Orchestra of the Age of Enlightenment/Zehetmair, Queen Elizabeth Hall, London

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The word “myth” can mean two things: 1) a tale expressing a universal truth and 2) a load of old cobblers. The latter has been more relevant to the Mozart year, because so many myths about the man and his music have been exposed. One is that his last piano concerto, K.595, was written in the final year of his life and therefore, ipso facto, expresses weariness and resignation – as if the 35-year-old composer was so “divine” that he had a premonition of death. There was no sign of it in Alexei Lubimov’s revelatory performance on Wednesday, with the OAE under Thomas Zehetmair.

Lubimov’s introductory statement, lavishly decorated, was too playful and poetic to carry overtones of romantic wistfulness – an impression confirmed by the dearth of tonal amplification in his pianoforte. Even the slow movement had its fair share of decorative trills. The finale positively tripped along, which it always should. A decade ago such a performance would have been dismissed as contrary to the music’s character. What we know now, thanks to research on the autograph score, is that Mozart began the work as early as 1788, at the height of his fortune and a long way from death.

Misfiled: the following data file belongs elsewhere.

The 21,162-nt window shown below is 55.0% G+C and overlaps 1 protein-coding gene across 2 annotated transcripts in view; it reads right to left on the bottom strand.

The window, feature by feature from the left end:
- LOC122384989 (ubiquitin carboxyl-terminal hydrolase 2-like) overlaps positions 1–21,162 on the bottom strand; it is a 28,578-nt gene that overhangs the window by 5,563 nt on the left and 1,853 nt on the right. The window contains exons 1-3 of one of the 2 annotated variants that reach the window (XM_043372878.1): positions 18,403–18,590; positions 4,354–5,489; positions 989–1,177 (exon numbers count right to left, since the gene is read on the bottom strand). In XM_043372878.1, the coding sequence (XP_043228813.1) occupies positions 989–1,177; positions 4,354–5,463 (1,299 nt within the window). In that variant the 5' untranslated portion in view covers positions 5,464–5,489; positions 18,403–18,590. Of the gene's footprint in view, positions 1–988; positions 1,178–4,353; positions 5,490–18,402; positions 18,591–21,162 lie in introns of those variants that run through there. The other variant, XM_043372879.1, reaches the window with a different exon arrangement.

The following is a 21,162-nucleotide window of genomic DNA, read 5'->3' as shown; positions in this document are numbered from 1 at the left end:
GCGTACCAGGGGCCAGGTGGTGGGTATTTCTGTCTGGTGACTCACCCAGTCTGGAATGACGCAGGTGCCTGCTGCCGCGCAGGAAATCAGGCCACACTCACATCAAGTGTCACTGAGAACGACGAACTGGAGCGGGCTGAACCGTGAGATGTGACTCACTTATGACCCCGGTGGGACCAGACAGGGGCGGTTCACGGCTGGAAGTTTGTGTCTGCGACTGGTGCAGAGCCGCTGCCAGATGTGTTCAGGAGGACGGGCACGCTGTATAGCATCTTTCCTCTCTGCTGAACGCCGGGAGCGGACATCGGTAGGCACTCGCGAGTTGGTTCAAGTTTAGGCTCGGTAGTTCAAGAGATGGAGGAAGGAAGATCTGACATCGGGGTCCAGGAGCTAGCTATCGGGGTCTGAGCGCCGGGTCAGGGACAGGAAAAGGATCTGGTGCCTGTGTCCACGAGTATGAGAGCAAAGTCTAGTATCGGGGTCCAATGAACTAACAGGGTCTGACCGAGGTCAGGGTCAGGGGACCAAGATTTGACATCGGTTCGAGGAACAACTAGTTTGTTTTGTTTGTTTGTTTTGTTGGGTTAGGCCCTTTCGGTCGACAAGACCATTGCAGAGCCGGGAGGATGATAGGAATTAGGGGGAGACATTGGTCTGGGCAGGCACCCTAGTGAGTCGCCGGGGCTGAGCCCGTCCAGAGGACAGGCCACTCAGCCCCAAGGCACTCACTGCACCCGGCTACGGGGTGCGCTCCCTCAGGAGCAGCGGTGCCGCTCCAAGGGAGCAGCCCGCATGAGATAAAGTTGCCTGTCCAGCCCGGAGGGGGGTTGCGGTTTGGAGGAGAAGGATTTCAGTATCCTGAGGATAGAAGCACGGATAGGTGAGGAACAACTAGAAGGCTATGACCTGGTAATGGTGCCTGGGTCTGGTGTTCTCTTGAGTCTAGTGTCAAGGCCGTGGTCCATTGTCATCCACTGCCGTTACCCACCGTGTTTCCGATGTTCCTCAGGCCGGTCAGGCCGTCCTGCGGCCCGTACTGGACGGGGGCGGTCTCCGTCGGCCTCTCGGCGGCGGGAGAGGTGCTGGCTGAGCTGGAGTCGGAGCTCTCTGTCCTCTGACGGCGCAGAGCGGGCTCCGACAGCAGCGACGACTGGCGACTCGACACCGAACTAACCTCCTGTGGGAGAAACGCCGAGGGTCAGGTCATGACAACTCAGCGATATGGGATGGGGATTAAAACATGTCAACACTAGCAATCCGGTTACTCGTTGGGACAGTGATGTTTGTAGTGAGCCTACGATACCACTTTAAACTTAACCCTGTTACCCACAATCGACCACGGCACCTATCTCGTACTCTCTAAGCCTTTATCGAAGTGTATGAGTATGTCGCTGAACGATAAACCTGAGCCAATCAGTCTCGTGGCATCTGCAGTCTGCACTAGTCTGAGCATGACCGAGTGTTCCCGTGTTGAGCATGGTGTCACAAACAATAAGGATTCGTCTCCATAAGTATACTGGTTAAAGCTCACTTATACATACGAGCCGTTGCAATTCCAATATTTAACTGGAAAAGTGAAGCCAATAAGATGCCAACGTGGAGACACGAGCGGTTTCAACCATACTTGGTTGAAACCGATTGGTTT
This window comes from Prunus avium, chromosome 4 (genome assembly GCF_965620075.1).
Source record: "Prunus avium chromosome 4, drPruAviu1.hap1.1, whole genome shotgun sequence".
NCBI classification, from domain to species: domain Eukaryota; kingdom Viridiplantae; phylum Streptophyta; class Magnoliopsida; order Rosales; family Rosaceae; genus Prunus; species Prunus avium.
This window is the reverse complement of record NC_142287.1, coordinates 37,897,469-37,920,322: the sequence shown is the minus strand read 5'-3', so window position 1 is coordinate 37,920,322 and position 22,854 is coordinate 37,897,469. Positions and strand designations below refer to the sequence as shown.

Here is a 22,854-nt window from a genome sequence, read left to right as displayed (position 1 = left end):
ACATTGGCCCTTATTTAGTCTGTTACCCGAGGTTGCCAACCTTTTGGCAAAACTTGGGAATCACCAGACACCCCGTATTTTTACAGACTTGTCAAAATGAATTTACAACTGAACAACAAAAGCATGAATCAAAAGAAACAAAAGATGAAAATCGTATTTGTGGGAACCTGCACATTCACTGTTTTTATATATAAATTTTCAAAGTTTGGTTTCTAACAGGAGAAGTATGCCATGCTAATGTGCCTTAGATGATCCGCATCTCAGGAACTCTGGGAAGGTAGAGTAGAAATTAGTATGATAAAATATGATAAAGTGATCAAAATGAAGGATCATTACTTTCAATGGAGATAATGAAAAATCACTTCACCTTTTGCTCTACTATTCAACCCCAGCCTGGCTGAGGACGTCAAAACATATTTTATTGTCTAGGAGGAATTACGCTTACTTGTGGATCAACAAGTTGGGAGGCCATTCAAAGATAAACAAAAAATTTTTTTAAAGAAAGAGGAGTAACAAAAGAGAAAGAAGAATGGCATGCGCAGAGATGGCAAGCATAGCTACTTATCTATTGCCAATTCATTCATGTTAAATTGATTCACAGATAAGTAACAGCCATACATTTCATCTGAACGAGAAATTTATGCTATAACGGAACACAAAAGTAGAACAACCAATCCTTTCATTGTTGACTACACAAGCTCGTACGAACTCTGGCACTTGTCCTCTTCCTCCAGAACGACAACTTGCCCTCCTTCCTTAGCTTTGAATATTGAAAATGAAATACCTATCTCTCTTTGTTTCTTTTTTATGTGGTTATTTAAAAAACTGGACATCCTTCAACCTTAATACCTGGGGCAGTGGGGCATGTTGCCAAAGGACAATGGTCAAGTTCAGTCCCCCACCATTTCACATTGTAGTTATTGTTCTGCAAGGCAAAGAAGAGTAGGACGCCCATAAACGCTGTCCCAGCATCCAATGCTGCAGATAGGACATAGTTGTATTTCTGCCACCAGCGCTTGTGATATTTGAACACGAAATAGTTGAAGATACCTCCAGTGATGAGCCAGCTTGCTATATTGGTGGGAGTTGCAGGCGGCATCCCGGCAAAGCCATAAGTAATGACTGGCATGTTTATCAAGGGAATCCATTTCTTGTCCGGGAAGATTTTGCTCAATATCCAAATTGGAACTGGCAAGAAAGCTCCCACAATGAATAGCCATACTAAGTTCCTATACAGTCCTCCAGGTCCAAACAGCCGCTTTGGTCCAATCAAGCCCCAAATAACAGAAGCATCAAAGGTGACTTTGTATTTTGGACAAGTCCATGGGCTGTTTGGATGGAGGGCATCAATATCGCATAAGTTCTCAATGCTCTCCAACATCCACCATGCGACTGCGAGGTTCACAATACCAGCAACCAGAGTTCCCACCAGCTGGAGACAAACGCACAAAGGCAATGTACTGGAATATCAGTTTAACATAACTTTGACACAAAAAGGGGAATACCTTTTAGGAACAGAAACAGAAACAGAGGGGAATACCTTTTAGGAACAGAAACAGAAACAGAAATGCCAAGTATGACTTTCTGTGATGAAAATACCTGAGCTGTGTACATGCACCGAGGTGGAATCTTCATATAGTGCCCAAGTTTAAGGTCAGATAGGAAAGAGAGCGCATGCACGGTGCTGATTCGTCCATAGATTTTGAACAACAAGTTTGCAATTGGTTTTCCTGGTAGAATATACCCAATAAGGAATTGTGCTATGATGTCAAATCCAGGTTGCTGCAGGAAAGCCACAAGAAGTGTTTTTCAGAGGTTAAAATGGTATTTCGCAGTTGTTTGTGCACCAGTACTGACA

It’s not that Lubimov’s playing lacked profundity, because it was profoundly musical, finding at every turn a more intimate dialogue with the accompanying figures than we usually hear. No, what we heard on this occasion was a creative response to the quasi-improvisatory spirit of the music and the age in which it was written.

The OAE’s concerts have developed into one of the South Bank’s biggest attractions, so it was only right that the orchestra took the limelight in Haydn’s Symphony No 31, which offered rich pickings for its principals, including a mini-concerto for double bass (Chi-chi Nwanoku). In Schubert’s Fourth Symphony the spotlight fell more on the inspirational Zehetmair, providing the sort of direction that releases everyone’s natural energy.

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